Actually the patch works in Ubuntu too. If you install Ubuntu 13.10 using Chrubuntu (which sets Ubuntu up as a dual-boot with ChromeOS) the patches will be automatically applied.
Ah, posted the wrong link. The instructions for getting the touchpad to work on 12.04 LTS are here: http://ubuntuforums.org/showthread.php?t=2190187
This is not correct anymore, the touchpad works fine under Ubuntu 13.10 if you install it using the Chrubuntu scripts. The Chrubuntu author has integrated the patches from Chrome dev Beson Leung into the Chrubuntu scripts so that it automatically patches the Ubuntu kernel for you.
If, like me, you want to use 12.04 LTS instead of the latest you can use an Ubuntu 13.10 machine or VM to build the patched modules and then use them with the 13.10 kernel on 12.04, see here for instructions https://plus.google.com/+BensonLeung/posts/EJUSUudzHb3
And just to be clear, I'm talking about the Chrubuntu method of installing a full-fledged Ubuntu installation here as a the only OS or a dual-boot, i.e. not the Ubuntu-using-the-ChromeOS-kernel setup of Crouton.
I'd agree with you on all those points, but it's still worth point out how terrible Australian high schools' computer education is. When I did the HSC in NSW in 2000 the study for the exam was basically just memorising a list of definitions of computer terminology. There was no attempt to asses actual skills. Instead they just ensured students could give a coherent definition of terms like 'Wide Area Network' or explain the difference between a 'minicomputer' and a 'mainframe' (yes, even in 2000 this is how far behind the curriculum was).
So even though I wish they'd actually turn the computing curriculum into something worthwhile instead of whoring it out to self-interested vendors, the Microsoft course might actually be an improvement.
This is spot on. I'd guess that the tendency to redefine Western European countries like France, Germany, Sweden and even the UK (with its NHS and high welfare spending) as 'socialist' comes from the rhetoric of a particular American political party opposed to the introduction of universal healthcare. Or from people opposed to that particular party who want to draw a definite line between the US system and what's done in every other western developed country (including ones outside Europe like Australia, Canada, NZ).
Of course there's no definite, scientific definition for 'socialism' but academcis and political parties in these countries usually define their system as a 'mixed economy' or a 'Social market economy (German: Soziale Marktwirtschaft)'. Which basically means a capitalist based-economy where the majority of GDP remains in private ownership but the government takes a significant amount (33-45%, sometimes more) to fund a welfare state and other programs, and the government has significant power to intervene in markets to ensure fair competition, prevent environmental damage etc.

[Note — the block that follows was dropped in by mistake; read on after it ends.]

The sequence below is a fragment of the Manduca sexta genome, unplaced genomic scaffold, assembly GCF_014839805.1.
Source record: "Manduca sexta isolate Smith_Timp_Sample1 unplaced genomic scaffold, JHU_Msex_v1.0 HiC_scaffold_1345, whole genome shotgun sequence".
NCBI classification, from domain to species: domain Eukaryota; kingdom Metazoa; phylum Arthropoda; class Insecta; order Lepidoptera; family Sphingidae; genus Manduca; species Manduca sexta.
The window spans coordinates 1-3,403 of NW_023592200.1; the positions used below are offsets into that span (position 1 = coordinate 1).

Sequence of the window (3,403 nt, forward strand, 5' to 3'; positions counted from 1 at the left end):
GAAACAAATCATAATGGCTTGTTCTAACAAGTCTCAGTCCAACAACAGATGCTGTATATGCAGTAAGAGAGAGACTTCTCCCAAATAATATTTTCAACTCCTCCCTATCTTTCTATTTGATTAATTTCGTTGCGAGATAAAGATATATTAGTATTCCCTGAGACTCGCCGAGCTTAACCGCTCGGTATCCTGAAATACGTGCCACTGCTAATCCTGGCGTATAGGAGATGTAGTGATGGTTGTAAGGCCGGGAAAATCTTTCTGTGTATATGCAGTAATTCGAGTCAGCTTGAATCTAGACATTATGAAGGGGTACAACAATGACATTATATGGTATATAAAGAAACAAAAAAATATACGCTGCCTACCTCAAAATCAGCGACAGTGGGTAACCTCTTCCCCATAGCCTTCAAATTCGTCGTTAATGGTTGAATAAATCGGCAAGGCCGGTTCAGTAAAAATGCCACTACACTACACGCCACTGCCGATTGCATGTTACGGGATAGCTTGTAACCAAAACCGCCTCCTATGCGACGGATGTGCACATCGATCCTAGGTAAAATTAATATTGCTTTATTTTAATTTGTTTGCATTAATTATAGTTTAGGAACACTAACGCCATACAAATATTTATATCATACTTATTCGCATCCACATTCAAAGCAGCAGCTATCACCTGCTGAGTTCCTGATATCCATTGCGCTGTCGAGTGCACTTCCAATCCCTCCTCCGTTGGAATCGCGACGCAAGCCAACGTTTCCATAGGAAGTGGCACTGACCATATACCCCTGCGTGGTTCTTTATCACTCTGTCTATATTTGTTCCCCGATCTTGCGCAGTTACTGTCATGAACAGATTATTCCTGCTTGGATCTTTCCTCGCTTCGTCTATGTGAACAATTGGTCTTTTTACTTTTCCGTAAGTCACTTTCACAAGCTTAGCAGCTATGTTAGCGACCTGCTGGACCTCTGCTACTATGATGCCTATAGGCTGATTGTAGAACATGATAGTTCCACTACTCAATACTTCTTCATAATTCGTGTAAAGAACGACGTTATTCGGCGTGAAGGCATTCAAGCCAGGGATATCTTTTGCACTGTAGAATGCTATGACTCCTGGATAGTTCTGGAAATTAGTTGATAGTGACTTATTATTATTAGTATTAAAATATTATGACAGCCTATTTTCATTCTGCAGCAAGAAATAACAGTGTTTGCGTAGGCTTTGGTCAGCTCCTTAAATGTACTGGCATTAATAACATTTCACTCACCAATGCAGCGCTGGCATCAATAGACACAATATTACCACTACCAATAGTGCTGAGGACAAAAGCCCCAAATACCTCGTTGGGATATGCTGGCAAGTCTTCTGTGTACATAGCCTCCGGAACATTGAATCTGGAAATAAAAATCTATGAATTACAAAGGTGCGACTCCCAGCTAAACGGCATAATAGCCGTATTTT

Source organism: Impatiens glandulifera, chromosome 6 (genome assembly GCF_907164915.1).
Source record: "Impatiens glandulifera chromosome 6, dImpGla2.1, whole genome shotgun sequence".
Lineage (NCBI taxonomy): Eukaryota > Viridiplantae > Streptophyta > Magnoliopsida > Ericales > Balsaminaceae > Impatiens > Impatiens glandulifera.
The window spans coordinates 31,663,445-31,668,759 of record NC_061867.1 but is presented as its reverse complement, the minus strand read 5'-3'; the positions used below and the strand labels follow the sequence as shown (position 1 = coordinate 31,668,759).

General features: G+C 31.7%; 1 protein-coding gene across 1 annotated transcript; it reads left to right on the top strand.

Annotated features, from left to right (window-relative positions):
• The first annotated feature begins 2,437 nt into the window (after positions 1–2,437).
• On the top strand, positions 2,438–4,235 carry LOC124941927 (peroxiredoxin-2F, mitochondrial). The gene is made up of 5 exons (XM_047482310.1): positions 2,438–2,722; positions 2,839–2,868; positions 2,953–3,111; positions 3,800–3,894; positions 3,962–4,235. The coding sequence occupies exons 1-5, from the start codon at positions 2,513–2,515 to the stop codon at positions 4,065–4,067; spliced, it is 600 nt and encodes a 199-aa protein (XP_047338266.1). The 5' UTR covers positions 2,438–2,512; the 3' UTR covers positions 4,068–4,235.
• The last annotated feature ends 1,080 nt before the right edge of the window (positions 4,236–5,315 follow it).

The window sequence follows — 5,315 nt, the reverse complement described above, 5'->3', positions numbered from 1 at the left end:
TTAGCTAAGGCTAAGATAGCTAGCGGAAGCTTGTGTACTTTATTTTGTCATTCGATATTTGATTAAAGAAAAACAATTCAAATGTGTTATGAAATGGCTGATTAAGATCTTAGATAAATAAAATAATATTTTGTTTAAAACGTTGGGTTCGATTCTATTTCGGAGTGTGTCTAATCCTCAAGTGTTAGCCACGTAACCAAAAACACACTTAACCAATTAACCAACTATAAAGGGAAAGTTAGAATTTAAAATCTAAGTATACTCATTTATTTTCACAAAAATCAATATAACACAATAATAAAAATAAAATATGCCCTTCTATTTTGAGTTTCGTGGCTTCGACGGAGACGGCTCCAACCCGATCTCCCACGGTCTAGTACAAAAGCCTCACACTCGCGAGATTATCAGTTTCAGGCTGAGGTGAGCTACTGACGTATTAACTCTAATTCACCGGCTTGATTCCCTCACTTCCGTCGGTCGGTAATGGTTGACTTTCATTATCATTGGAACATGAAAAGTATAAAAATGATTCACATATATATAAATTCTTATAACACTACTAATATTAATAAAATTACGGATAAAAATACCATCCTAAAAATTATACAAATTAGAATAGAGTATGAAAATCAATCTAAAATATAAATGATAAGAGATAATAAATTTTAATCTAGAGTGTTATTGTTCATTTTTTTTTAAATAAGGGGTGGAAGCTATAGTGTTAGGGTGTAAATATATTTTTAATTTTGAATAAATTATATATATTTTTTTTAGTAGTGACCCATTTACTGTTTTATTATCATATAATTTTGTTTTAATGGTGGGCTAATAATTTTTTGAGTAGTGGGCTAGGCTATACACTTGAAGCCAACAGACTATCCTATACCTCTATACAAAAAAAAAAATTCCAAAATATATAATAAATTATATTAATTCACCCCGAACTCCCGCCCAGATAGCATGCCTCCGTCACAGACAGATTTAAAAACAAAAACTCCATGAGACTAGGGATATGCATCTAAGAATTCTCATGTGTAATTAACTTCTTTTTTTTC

+1 to this. I've worked as a Linux sysadmin and enjoyed scripting and all that but fiddling around flashing a phone just isn't fun. It's an apprehensive time thinking whether you have the exact right firmware image or whether the phone will be a brick.
I hope one day I can just install new FW on my phone as easy as an 'apt-get install' on a Debian system.
Postage costs in Australia are ridiculous. I'm an Aussie living in the UK, I wanted to send my parents in Sydney a small USB webcam so we could Skype properly (the less said about the in-built webcam and microphone on their laptop the better).
It cost *exactly* the same ($42) to order it from a local online shop located in Paramatta (another Sydney suburb less then 20kms away from my parents) as it did to order from Amazon UK with the shipping address set to my parents' house in Sydney.
What's even more ridiculous is that it wasn't that the webcam was priced particularly high in Australia, it was that Australia Post's standard $13 fee for a small package within the same city was almost as much as Amazon UK's delivery fee to send it 18000km to the other side of the world!
There's a big  on that. I don't know about Finland but half of the websites in the UK would be offline by now if that were law, and the German constitutional court would've struck any such law down in a heartbeat just like they did with the data retention laws: http://news.bbc.co.uk/1/hi/world/europe/8545772.stm.
All the UK's police forces keep armed units available and on patrol 24 hours a day. The number of armed police in each force varies, with more rural counties having less and forces that cover a large city having more, but the idea that you could go on an almost unstoppable GTA-style rampage in the UK since the police are mostly unarmed is bogus.